Wednesday, March 9, 2016

Trump vs. Clinton

Republican Donald Trump was the big winner in presidential contests Tuesday in Michigan, Mississippi and Hawaii.   But former Secretary of State Hillary Clinton narrowly lost to Senator Bernie Sanders in Michigan because she underperformed with working-class white male voters, a group Trump does well with.   This portends a serious problem for Clinton should she face Trump in the November presidential election.

Trump's victories came at a time when many political pundits predicted that he was peaking in the polls.  Trump endured a massive advertising campaign financed by political action committees trying to knock him out.  He withstood attacks from leaders of the Republican establishment.  He even overcame perceived gaffes, including comparisons to Adolph Hitler.   Nothing could dissuade loyal Trump supporters from voting for him.
Anger is the fuel of Trump-mania.  Many Republican voters are totally fed up with the gridlock in Washington.  Many dislike President Barack Obama, but many feel betrayed by Republicans in Congress who have not fulfilled their promises.  And no group is more angry than working-class voters who feel left behind.   From 1973 to 2013, the hourly wages of middle-wage workers were stagnant, rising just 6 percent, or less than .02 percent per year.   Meanwhile, the annual wages for the top 1 percent have grown 138 percent since 1979.  

Jobs are also an important issue for voters this election.  While Michigan employment has been increasing over the past four years, it has only recovered 40 percent of the industrial jobs lost during the recession.   The North American Free Trade Agreement, or NAFTA, which was signed by President Bill Clinton, has resulted in nearly a quarter-million lost manufacturing jobs in Michigan. Senator Sanders and Trump both have been harshly critical of NAFTA and the recent proposal Trans-Pacific Partnership, which Clinton only recently announced her opposition to.

Trump has appealed to millions of disheartened Americans without having to provide much in the way of specifics on issues.  He is a brash outsider who many voters think "tells it like it is."   They are fed up with U.S. immigration policy.  Despite a lack of details, they believe Trump will deport eleven million immigrants who are in the U.S. illegally, and they believe he will build a wall along the Mexican border and get Mexico to pay for it.   Voters have overlooked the growing scandal surrounding Trump University, his petulant name calling and personal insults, and even his flip flops on key issues.  

Trump will need to get 60 percent of the remaining delegates in the upcoming presidential contests in order to reach the 1237 delegates needed to secure the Republican presidential nomination.  Given his surprising performance Tuesday, and the fact that he has won so many southern states, where Texas Senator Ted Cruz was favored, and he is doing well among evangelicals and conservatives, it will be hard to stop him from achieving his goal.   In fact, Trump has already begun the task of mending fences with the GOP establishment.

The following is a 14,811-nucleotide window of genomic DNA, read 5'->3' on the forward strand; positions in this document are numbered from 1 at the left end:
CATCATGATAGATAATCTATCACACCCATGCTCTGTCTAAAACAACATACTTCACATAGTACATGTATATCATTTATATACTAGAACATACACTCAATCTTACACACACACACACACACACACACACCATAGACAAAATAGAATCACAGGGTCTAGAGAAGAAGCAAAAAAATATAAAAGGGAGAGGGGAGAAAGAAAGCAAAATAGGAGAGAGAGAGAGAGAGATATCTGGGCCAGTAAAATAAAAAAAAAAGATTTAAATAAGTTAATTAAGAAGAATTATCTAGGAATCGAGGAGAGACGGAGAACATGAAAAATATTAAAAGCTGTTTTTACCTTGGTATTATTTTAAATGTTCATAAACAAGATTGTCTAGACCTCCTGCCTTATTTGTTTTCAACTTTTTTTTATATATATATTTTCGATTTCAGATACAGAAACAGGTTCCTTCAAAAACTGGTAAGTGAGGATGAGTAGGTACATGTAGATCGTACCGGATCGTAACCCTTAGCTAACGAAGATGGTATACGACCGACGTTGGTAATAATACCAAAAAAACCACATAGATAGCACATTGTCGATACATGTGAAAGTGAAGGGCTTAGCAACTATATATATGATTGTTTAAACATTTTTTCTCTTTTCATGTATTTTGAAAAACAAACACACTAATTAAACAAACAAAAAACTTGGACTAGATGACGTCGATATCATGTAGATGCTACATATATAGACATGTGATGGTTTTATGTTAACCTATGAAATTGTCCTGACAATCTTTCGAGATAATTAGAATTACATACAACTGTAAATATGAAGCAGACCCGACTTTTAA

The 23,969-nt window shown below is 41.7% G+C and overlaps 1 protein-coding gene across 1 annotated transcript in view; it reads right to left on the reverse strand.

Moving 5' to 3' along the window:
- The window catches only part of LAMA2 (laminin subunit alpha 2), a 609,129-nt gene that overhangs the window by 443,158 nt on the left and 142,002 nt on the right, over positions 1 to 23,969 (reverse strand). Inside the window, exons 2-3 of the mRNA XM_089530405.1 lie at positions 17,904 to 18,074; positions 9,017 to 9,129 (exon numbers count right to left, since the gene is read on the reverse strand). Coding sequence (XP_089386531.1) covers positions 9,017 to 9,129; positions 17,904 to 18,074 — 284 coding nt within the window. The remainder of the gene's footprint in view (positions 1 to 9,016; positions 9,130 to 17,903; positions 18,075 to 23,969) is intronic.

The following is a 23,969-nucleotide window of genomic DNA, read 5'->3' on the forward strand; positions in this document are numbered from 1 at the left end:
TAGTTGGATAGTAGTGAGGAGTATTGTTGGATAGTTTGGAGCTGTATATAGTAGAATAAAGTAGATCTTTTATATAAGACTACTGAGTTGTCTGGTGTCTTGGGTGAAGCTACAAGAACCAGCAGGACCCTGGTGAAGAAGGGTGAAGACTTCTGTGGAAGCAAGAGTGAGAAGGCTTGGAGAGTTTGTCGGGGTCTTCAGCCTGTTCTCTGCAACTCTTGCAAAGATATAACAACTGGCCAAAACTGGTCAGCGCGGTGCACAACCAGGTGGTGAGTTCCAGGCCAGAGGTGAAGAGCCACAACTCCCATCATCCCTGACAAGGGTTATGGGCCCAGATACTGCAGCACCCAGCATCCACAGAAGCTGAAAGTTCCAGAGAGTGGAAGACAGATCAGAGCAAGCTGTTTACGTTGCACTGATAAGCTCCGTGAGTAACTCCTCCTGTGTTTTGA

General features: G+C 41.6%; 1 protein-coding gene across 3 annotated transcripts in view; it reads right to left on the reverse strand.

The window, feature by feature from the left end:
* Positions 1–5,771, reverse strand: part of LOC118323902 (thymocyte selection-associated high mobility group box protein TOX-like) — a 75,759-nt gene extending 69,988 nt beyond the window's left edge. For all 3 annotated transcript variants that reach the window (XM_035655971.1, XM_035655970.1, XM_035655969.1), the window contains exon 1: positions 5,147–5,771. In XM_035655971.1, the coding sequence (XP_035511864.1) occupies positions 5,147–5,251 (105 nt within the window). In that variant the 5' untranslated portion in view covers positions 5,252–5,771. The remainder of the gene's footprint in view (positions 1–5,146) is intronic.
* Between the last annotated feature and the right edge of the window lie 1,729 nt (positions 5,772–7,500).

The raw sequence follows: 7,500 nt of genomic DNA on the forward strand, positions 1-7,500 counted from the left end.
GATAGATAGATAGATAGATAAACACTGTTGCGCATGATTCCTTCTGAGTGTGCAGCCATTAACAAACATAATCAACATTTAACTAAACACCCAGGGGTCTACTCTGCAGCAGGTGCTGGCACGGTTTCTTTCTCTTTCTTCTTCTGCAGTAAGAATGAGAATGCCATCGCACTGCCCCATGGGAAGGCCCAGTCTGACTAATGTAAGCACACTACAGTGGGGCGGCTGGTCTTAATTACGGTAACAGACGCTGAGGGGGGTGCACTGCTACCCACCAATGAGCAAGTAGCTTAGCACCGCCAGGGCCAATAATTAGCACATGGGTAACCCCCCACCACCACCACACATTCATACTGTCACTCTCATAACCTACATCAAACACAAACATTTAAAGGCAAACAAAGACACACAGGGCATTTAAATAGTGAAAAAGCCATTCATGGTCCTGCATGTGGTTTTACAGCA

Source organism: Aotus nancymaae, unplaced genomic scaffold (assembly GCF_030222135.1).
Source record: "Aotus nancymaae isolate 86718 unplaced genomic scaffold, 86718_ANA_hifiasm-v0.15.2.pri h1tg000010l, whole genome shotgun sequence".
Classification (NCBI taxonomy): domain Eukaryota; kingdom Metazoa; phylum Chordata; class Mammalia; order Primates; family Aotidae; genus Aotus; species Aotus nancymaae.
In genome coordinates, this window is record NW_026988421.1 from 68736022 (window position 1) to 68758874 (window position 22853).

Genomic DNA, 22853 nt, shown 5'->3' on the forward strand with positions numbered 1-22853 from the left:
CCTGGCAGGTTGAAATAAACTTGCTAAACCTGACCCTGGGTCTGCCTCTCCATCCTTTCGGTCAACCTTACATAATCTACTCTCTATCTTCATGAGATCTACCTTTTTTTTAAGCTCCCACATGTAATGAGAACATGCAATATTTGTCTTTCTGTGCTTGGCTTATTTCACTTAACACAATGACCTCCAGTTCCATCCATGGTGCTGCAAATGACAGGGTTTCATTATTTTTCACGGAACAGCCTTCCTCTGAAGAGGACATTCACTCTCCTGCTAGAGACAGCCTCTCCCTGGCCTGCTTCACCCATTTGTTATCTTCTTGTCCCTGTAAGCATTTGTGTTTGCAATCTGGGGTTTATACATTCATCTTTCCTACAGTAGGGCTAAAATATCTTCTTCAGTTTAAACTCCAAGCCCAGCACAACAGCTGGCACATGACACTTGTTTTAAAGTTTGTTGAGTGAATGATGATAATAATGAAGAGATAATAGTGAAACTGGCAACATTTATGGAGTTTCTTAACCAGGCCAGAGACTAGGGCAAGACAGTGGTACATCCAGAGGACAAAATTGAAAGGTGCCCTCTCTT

On the other hand, given her huge lead in the delegate count, it is very likely that Hillary Clinton will get her party's nomination.  Her closely contested race with Sanders is but a tepid warmup for her likely clash with Donald Trump.   Trump will relentlessly attack Clinton on foreign policy, like Libya and Benghazi, on women's issues, on President Bill Clinton's affairs, on the Clinton foundation, on emails, on Goldman Sachs speaking fees, and more.  
Trump has had a major impact on the large Republican primary turn out so far, and on mobilizing working-class voters, as well as independents and Democrats.  These are the voters Clinton will need to be elected president in November, especially in Ohio, Pennsylvania, Michigan and Illinois.  While recent polls indicate that Clinton beats Trump in a head to head match up, it would be wise not to bet against Donald Trump.

On the other hand, in his book, The Art of the Deal, Trump wrote, "You can't con people, at least not for long. You can create excitement, you can do wonderful promotion and get all kinds of press, and you can throw in a little hyperbole."  He concluded, "But if you don't deliver the goods, people will eventually catch on."   Can Donald Trump deliver the goods?  

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